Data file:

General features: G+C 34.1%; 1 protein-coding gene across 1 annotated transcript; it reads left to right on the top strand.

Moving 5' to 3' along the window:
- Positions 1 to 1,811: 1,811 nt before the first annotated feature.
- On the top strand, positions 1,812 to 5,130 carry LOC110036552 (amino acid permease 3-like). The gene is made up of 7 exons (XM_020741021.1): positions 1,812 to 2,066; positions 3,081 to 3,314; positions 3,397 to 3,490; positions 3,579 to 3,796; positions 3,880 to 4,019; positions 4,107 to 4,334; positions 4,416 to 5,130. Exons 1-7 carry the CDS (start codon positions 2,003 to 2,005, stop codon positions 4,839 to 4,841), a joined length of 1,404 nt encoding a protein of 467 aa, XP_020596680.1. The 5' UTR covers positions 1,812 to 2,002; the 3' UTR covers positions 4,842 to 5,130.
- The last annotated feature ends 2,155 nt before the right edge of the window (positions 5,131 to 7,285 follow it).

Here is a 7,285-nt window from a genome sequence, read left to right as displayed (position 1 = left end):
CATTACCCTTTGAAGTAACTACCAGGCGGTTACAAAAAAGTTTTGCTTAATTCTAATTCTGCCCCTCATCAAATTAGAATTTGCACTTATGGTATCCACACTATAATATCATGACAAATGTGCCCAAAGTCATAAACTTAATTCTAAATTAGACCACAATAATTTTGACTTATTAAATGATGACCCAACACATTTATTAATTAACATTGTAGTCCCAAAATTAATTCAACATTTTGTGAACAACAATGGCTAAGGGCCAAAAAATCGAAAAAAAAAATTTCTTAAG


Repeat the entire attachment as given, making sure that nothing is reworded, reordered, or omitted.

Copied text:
General features: G+C 34.1%; 1 protein-coding gene across 1 annotated transcript; it reads left to right on the top strand.

Moving 5' to 3' along the window:
- Positions 1 to 1,811: 1,811 nt before the first annotated feature.
- On the top strand, positions 1,812 to 5,130 carry LOC110036552 (amino acid permease 3-like). The gene is made up of 7 exons (XM_020741021.1): positions 1,812 to 2,066; positions 3,081 to 3,314; positions 3,397 to 3,490; positions 3,579 to 3,796; positions 3,880 to 4,019; positions 4,107 to 4,334; positions 4,416 to 5,130. Exons 1-7 carry the CDS (start codon positions 2,003 to 2,005, stop codon positions 4,839 to 4,841), a joined length of 1,404 nt encoding a protein of 467 aa, XP_020596680.1. The 5' UTR covers positions 1,812 to 2,002; the 3' UTR covers positions 4,842 to 5,130.
- The last annotated feature ends 2,155 nt before the right edge of the window (positions 5,131 to 7,285 follow it).

Here is a 7,285-nt window from a genome sequence, read left to right as displayed (position 1 = left end):
CATTACCCTTTGAAGTAACTACCAGGCGGTTACAAAAAAGTTTTGCTTAATTCTAATTCTGCCCCTCATCAAATTAGAATTTGCACTTATGGTATCCACACTATAATATCATGACAAATGTGCCCAAAGTCATAAACTTAATTCTAAATTAGACCACAATAATTTTGACTTATTAAATGATGACCCAACACATTTATTAATTAACATTGTAGTCCCAAAATTAATTCAACATTTTGTGAACAACAATGGCTAAGGGCCAAAAAATCGAAAAAAAAAATTTCTTAAG